Archive for Seneca

Spiritus Mundi

Posted in Poetry with tags , , on April 14, 2009 by telescoper

I found this poem by Simon Pomery a while ago in the Times Literary Supplement. Something made me cut it out of the paper and keep it. Part of the reason that it made an impression on me was probably that it is taken from a lengthy verse translation of one of Seneca‘s Moral Epistles called Divina Lux (a couple of other fragments of which you can find here) and this is a work I studied a bit in latin classes at School. You can also find prose translations of some of the 124 such Epistles Seneca wrote very near the end of his life here.

The soul of the world abides.
It doesn’t distinguish between
those born in town or country:
it makes its home in the wild sea,
the blur and seam of the horizon,
the cloud-racked firmament itself.
The space that separates the gods
from men unites them also, where stars,
like watchmen, sleep out in the open.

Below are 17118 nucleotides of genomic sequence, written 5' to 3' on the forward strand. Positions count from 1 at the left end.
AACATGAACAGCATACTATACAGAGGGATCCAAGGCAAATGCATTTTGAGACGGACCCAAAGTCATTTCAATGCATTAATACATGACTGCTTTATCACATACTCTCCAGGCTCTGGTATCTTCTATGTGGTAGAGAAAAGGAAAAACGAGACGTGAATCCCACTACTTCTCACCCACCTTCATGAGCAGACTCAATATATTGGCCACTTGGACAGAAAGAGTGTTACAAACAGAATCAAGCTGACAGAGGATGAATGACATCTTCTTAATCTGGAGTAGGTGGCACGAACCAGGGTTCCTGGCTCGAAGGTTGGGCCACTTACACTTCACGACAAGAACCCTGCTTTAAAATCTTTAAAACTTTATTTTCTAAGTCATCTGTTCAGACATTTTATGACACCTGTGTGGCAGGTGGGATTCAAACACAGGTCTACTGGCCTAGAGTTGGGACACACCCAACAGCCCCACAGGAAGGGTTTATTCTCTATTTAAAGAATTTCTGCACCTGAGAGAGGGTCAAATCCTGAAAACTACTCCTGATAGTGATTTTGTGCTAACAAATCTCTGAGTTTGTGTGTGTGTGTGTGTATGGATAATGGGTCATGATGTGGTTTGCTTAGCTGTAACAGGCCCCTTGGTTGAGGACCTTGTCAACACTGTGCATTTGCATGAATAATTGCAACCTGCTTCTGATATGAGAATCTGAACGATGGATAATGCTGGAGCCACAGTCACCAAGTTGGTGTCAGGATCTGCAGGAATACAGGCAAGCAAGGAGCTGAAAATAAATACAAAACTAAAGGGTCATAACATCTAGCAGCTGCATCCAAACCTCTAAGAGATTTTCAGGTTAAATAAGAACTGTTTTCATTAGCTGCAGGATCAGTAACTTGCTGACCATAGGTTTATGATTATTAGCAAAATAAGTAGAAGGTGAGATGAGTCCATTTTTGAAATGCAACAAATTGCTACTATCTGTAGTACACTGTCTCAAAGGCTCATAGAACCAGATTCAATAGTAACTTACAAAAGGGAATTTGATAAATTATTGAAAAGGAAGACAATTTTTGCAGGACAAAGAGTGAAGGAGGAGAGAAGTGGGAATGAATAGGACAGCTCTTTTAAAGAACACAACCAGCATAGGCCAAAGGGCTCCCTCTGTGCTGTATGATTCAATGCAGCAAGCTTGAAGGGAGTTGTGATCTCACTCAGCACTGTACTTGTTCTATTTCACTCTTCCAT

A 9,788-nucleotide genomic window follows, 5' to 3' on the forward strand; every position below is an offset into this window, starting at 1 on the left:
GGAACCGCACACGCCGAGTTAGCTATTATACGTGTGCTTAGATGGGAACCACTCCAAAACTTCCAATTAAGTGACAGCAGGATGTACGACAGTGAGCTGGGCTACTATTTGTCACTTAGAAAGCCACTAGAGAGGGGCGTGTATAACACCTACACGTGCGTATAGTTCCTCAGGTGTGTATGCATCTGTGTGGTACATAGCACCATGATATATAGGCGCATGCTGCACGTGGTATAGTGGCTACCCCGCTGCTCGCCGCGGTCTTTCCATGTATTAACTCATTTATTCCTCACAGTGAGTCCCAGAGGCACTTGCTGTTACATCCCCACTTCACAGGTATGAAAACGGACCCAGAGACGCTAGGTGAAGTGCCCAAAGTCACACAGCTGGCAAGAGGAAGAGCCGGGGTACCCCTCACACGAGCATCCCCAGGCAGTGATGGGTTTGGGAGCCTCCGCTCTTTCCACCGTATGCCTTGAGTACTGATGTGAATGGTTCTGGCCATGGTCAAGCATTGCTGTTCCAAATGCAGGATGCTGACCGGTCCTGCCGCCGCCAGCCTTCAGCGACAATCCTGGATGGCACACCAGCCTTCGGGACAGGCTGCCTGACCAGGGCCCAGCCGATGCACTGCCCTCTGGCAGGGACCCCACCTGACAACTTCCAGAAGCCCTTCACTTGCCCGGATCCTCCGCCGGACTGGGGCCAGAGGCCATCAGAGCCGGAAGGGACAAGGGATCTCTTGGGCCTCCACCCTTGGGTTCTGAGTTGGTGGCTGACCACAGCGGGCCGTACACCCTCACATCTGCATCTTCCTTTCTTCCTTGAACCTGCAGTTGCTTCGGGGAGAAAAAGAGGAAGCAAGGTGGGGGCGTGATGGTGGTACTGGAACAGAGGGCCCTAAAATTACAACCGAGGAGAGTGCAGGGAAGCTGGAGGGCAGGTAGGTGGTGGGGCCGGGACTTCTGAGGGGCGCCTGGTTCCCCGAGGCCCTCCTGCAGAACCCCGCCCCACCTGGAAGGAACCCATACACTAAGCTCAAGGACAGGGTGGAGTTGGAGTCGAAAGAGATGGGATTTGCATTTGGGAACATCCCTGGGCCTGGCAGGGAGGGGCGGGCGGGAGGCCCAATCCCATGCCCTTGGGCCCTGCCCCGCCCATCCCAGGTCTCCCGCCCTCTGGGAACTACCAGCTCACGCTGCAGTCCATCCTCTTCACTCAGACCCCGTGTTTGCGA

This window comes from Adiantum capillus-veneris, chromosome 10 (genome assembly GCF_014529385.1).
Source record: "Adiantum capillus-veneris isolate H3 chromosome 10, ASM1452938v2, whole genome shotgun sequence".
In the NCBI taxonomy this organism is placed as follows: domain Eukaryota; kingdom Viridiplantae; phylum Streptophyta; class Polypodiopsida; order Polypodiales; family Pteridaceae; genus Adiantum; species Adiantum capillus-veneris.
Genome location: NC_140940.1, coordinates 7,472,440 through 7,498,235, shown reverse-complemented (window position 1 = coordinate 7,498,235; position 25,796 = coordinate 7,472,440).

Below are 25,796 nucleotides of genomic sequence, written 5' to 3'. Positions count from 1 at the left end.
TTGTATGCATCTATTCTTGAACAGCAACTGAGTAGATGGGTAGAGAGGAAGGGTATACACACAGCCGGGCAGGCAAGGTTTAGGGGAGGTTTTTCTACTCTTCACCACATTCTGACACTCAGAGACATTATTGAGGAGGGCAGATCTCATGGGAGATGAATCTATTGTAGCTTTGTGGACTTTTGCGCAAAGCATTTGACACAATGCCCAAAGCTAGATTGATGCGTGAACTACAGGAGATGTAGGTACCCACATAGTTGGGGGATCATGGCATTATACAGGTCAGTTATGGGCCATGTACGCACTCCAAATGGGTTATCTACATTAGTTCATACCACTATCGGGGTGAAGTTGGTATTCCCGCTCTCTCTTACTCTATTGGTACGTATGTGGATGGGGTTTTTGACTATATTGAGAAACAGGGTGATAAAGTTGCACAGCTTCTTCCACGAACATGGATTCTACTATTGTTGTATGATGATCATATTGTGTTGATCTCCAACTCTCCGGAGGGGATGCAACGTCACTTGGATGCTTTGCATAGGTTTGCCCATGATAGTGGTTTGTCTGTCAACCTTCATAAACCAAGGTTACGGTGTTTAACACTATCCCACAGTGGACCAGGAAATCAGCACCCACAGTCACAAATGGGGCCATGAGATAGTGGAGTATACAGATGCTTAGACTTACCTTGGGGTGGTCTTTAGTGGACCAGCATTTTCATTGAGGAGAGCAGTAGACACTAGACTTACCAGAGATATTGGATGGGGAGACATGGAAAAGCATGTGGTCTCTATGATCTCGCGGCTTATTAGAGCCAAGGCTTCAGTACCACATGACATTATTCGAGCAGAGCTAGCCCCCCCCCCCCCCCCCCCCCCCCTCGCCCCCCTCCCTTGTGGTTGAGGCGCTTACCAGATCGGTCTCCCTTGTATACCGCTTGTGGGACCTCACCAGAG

Seneca espoused a Stoic philosophy that was developed later by Marcus Aurelius, whose Meditations is one of my favourite books, although I’ve forgotten too much of my schoolboy Latin to read it in the original. I do, however, keep the paperback English translatlon with me when I go travelling. It is one the greatest works of classical philosophy, but it’s also a collection of very personal thoughts by someone who managed to be an uncompromisingly authoritarian Emperor of Rome at the same time as being a tender and introspective person.

Not that I’ve ever in practice managed to obey his exhortations to self-denial…

Advertisements